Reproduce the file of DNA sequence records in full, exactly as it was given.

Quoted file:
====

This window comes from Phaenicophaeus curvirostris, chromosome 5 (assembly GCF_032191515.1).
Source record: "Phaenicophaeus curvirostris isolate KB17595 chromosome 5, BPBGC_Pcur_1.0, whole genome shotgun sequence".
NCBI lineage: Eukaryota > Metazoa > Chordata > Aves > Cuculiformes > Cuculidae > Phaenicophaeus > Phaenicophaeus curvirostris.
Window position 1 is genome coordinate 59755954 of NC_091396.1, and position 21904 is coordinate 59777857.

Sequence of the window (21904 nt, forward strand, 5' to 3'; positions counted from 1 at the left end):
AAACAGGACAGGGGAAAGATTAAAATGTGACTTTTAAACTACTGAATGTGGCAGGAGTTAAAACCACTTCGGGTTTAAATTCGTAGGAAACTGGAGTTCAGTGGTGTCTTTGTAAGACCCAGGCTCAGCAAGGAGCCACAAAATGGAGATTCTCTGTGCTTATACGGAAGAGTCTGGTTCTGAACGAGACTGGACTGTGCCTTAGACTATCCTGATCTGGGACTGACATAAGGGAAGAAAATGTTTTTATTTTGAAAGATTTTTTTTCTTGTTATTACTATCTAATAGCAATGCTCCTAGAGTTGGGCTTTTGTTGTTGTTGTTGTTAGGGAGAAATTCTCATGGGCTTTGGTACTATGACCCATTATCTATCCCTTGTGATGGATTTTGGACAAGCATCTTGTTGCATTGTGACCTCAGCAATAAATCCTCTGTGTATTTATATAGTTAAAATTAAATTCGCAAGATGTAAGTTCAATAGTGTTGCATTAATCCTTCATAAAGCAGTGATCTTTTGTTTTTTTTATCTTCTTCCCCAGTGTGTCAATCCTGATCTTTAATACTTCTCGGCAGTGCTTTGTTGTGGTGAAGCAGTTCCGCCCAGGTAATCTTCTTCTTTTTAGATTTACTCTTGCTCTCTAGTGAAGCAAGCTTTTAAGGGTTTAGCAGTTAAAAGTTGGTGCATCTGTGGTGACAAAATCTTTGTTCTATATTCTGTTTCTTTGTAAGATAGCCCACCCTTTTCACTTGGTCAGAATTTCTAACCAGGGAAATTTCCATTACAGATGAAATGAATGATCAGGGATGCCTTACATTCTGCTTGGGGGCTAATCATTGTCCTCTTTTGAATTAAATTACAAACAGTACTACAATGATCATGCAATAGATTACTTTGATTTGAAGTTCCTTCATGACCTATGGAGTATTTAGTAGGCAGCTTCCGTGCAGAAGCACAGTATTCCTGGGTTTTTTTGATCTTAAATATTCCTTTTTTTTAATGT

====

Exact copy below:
This window comes from Phaenicophaeus curvirostris, chromosome 5 (assembly GCF_032191515.1).
Source record: "Phaenicophaeus curvirostris isolate KB17595 chromosome 5, BPBGC_Pcur_1.0, whole genome shotgun sequence".
NCBI lineage: Eukaryota > Metazoa > Chordata > Aves > Cuculiformes > Cuculidae > Phaenicophaeus > Phaenicophaeus curvirostris.
Window position 1 is genome coordinate 59755954 of NC_091396.1, and position 21904 is coordinate 59777857.

Sequence of the window (21904 nt, forward strand, 5' to 3'; positions counted from 1 at the left end):
AAACAGGACAGGGGAAAGATTAAAATGTGACTTTTAAACTACTGAATGTGGCAGGAGTTAAAACCACTTCGGGTTTAAATTCGTAGGAAACTGGAGTTCAGTGGTGTCTTTGTAAGACCCAGGCTCAGCAAGGAGCCACAAAATGGAGATTCTCTGTGCTTATACGGAAGAGTCTGGTTCTGAACGAGACTGGACTGTGCCTTAGACTATCCTGATCTGGGACTGACATAAGGGAAGAAAATGTTTTTATTTTGAAAGATTTTTTTTCTTGTTATTACTATCTAATAGCAATGCTCCTAGAGTTGGGCTTTTGTTGTTGTTGTTGTTAGGGAGAAATTCTCATGGGCTTTGGTACTATGACCCATTATCTATCCCTTGTGATGGATTTTGGACAAGCATCTTGTTGCATTGTGACCTCAGCAATAAATCCTCTGTGTATTTATATAGTTAAAATTAAATTCGCAAGATGTAAGTTCAATAGTGTTGCATTAATCCTTCATAAAGCAGTGATCTTTTGTTTTTTTTATCTTCTTCCCCAGTGTGTCAATCCTGATCTTTAATACTTCTCGGCAGTGCTTTGTTGTGGTGAAGCAGTTCCGCCCAGGTAATCTTCTTCTTTTTAGATTTACTCTTGCTCTCTAGTGAAGCAAGCTTTTAAGGGTTTAGCAGTTAAAAGTTGGTGCATCTGTGGTGACAAAATCTTTGTTCTATATTCTGTTTCTTTGTAAGATAGCCCACCCTTTTCACTTGGTCAGAATTTCTAACCAGGGAAATTTCCATTACAGATGAAATGAATGATCAGGGATGCCTTACATTCTGCTTGGGGGCTAATCATTGTCCTCTTTTGAATTAAATTACAAACAGTACTACAATGATCATGCAATAGATTACTTTGATTTGAAGTTCCTTCATGACCTATGGAGTATTTAGTAGGCAGCTTCCGTGCAGAAGCACAGTATTCCTGGGTTTTTTTGATCTTAAATATTCCTTTTTTTTAATGT